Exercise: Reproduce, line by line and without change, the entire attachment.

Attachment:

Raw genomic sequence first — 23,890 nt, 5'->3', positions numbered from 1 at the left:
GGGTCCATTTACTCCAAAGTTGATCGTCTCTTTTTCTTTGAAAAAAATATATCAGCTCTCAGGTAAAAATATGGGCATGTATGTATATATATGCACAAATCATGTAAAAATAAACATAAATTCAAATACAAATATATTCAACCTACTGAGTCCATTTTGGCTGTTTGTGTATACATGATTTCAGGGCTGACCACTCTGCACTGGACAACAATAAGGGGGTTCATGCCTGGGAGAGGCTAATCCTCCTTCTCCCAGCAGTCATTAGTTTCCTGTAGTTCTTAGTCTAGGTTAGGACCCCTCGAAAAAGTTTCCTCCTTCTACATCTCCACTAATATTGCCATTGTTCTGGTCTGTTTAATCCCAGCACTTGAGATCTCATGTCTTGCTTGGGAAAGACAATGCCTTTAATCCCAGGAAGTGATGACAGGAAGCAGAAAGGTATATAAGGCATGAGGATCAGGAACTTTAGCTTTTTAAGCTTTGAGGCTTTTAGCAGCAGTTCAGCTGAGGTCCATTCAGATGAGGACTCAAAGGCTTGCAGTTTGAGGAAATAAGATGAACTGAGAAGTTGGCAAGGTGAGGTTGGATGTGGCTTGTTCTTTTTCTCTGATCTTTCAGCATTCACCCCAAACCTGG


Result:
Raw genomic sequence first — 23,890 nt, 5'->3', positions numbered from 1 at the left:
GGGTCCATTTACTCCAAAGTTGATCGTCTCTTTTTCTTTGAAAAAAATATATCAGCTCTCAGGTAAAAATATGGGCATGTATGTATATATATGCACAAATCATGTAAAAATAAACATAAATTCAAATACAAATATATTCAACCTACTGAGTCCATTTTGGCTGTTTGTGTATACATGATTTCAGGGCTGACCACTCTGCACTGGACAACAATAAGGGGGTTCATGCCTGGGAGAGGCTAATCCTCCTTCTCCCAGCAGTCATTAGTTTCCTGTAGTTCTTAGTCTAGGTTAGGACCCCTCGAAAAAGTTTCCTCCTTCTACATCTCCACTAATATTGCCATTGTTCTGGTCTGTTTAATCCCAGCACTTGAGATCTCATGTCTTGCTTGGGAAAGACAATGCCTTTAATCCCAGGAAGTGATGACAGGAAGCAGAAAGGTATATAAGGCATGAGGATCAGGAACTTTAGCTTTTTAAGCTTTGAGGCTTTTAGCAGCAGTTCAGCTGAGGTCCATTCAGATGAGGACTCAAAGGCTTGCAGTTTGAGGAAATAAGATGAACTGAGAAGTTGGCAAGGTGAGGTTGGATGTGGCTTGTTCTTTTTCTCTGATCTTTCAGCATTCACCCCAAACCTGG